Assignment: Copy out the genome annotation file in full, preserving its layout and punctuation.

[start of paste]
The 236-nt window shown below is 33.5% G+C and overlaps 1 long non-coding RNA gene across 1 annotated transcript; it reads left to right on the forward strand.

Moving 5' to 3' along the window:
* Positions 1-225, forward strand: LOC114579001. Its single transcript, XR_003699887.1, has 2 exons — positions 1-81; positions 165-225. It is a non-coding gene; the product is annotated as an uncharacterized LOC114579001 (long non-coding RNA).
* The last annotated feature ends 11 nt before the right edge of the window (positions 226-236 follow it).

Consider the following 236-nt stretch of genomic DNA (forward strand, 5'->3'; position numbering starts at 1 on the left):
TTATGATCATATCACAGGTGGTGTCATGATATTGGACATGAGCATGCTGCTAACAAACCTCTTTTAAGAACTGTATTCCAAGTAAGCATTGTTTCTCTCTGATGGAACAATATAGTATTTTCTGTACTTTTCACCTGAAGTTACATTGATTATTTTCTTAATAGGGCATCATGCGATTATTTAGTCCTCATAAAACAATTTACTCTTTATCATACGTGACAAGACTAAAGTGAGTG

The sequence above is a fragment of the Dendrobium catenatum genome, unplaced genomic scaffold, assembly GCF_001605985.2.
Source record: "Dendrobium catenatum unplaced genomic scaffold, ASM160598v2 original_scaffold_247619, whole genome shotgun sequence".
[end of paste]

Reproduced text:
The 236-nt window shown below is 33.5% G+C and overlaps 1 long non-coding RNA gene across 1 annotated transcript; it reads left to right on the forward strand.

Moving 5' to 3' along the window:
* Positions 1-225, forward strand: LOC114579001. Its single transcript, XR_003699887.1, has 2 exons — positions 1-81; positions 165-225. It is a non-coding gene; the product is annotated as an uncharacterized LOC114579001 (long non-coding RNA).
* The last annotated feature ends 11 nt before the right edge of the window (positions 226-236 follow it).

Consider the following 236-nt stretch of genomic DNA (forward strand, 5'->3'; position numbering starts at 1 on the left):
TTATGATCATATCACAGGTGGTGTCATGATATTGGACATGAGCATGCTGCTAACAAACCTCTTTTAAGAACTGTATTCCAAGTAAGCATTGTTTCTCTCTGATGGAACAATATAGTATTTTCTGTACTTTTCACCTGAAGTTACATTGATTATTTTCTTAATAGGGCATCATGCGATTATTTAGTCCTCATAAAACAATTTACTCTTTATCATACGTGACAAGACTAAAGTGAGTG

The sequence above is a fragment of the Dendrobium catenatum genome, unplaced genomic scaffold, assembly GCF_001605985.2.
Source record: "Dendrobium catenatum unplaced genomic scaffold, ASM160598v2 original_scaffold_247619, whole genome shotgun sequence".